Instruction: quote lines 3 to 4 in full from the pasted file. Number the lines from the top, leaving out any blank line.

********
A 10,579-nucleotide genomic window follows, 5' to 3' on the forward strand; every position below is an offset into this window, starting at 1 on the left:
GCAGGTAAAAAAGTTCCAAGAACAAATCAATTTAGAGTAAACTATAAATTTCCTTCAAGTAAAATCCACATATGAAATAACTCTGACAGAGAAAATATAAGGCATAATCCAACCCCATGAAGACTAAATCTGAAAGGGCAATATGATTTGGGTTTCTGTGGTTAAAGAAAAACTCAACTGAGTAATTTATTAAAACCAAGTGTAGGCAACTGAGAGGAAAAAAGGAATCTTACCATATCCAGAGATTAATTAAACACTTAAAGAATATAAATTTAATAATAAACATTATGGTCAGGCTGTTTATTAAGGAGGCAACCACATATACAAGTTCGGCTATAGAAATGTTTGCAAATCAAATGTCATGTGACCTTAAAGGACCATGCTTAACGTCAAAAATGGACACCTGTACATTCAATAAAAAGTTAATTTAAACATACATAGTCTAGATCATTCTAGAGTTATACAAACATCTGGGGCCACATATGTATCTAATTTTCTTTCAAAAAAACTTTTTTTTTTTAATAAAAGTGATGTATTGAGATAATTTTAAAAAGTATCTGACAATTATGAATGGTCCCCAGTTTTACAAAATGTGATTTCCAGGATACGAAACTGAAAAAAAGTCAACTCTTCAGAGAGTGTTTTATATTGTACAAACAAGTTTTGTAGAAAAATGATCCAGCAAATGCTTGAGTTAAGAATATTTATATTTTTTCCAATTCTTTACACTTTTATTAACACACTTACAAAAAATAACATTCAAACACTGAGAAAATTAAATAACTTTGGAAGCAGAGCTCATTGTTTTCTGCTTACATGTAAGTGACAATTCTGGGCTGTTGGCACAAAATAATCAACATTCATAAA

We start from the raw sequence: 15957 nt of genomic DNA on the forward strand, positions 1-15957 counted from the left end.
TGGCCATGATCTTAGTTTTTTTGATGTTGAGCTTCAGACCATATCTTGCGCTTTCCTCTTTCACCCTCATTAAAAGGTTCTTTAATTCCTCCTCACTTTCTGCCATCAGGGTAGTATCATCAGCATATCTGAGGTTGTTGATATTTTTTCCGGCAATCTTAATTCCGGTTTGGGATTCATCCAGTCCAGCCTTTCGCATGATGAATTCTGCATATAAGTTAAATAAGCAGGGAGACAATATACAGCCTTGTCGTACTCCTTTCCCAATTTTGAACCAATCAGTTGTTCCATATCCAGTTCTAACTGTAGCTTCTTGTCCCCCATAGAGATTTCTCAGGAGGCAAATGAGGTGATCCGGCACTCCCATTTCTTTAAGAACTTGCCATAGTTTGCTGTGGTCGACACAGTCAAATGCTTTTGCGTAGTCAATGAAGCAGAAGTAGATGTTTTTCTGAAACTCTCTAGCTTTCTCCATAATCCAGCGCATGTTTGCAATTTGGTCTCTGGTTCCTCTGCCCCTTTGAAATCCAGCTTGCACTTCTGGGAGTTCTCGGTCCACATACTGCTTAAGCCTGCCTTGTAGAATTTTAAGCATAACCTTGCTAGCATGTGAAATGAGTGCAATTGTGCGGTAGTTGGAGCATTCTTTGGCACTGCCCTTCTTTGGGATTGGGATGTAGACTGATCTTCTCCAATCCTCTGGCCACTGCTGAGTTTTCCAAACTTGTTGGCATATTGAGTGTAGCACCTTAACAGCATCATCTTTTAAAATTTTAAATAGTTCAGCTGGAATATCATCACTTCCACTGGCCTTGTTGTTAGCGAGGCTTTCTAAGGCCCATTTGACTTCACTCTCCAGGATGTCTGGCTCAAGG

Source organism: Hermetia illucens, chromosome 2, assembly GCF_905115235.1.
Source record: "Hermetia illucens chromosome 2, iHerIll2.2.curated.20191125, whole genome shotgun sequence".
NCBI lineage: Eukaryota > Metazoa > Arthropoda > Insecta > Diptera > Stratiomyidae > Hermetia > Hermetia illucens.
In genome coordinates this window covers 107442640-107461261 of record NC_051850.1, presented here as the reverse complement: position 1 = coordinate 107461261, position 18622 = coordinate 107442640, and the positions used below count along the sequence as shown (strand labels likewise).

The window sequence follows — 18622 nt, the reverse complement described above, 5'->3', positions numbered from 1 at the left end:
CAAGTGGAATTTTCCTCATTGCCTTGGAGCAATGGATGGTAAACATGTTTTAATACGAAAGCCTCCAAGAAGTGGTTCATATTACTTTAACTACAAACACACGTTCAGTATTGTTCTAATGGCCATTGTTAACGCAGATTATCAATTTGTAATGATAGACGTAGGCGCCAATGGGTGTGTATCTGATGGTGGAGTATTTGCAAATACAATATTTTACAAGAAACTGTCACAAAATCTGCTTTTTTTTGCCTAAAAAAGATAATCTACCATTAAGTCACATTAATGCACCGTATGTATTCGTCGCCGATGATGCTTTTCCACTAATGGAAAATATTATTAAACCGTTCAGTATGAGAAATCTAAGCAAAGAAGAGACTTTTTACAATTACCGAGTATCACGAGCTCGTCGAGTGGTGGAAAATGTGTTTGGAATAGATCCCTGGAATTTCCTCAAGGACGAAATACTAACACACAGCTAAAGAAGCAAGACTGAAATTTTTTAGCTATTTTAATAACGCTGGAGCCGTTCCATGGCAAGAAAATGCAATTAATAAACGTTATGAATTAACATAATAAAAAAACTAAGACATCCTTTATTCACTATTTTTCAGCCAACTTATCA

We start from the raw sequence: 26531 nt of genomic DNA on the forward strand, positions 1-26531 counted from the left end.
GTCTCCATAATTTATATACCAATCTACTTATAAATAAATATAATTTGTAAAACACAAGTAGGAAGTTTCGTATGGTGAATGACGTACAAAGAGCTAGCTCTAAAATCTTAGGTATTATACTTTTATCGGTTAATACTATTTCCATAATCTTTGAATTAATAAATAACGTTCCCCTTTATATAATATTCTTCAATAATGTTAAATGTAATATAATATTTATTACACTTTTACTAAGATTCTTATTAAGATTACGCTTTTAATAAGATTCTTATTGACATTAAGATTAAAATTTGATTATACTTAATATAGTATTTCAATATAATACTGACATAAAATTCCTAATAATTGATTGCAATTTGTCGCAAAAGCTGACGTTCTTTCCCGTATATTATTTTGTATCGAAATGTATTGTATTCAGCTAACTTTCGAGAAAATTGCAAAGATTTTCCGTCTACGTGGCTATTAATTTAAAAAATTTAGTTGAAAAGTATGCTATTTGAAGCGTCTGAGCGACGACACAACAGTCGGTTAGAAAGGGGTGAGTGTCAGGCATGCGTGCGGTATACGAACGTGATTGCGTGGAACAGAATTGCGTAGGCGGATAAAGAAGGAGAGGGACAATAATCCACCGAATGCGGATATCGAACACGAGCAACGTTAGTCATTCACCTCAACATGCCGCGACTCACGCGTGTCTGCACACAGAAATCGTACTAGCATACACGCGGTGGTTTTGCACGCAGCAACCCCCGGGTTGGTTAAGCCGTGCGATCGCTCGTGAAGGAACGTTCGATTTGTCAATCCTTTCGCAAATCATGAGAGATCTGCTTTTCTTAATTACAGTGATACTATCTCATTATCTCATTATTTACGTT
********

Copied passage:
We start from the raw sequence: 15957 nt of genomic DNA on the forward strand, positions 1-15957 counted from the left end.
TGGCCATGATCTTAGTTTTTTTGATGTTGAGCTTCAGACCATATCTTGCGCTTTCCTCTTTCACCCTCATTAAAAGGTTCTTTAATTCCTCCTCACTTTCTGCCATCAGGGTAGTATCATCAGCATATCTGAGGTTGTTGATATTTTTTCCGGCAATCTTAATTCCGGTTTGGGATTCATCCAGTCCAGCCTTTCGCATGATGAATTCTGCATATAAGTTAAATAAGCAGGGAGACAATATACAGCCTTGTCGTACTCCTTTCCCAATTTTGAACCAATCAGTTGTTCCATATCCAGTTCTAACTGTAGCTTCTTGTCCCCCATAGAGATTTCTCAGGAGGCAAATGAGGTGATCCGGCACTCCCATTTCTTTAAGAACTTGCCATAGTTTGCTGTGGTCGACACAGTCAAATGCTTTTGCGTAGTCAATGAAGCAGAAGTAGATGTTTTTCTGAAACTCTCTAGCTTTCTCCATAATCCAGCGCATGTTTGCAATTTGGTCTCTGGTTCCTCTGCCCCTTTGAAATCCAGCTTGCACTTCTGGGAGTTCTCGGTCCACATACTGCTTAAGCCTGCCTTGTAGAATTTTAAGCATAACCTTGCTAGCATGTGAAATGAGTGCAATTGTGCGGTAGTTGGAGCATTCTTTGGCACTGCCCTTCTTTGGGATTGGGATGTAGACTGATCTTCTCCAATCCTCTGGCCACTGCTGAGTTTTCCAAACTTGTTGGCATATTGAGTGTAGCACCTTAACAGCATCATCTTTTAAAATTTTAAATAGTTCAGCTGGAATATCATCACTTCCACTGGCCTTGTTGTTAGCGAGGCTTTCTAAGGCCCATTTGACTTCACTCTCCAGGATGTCTGGCTCAAGG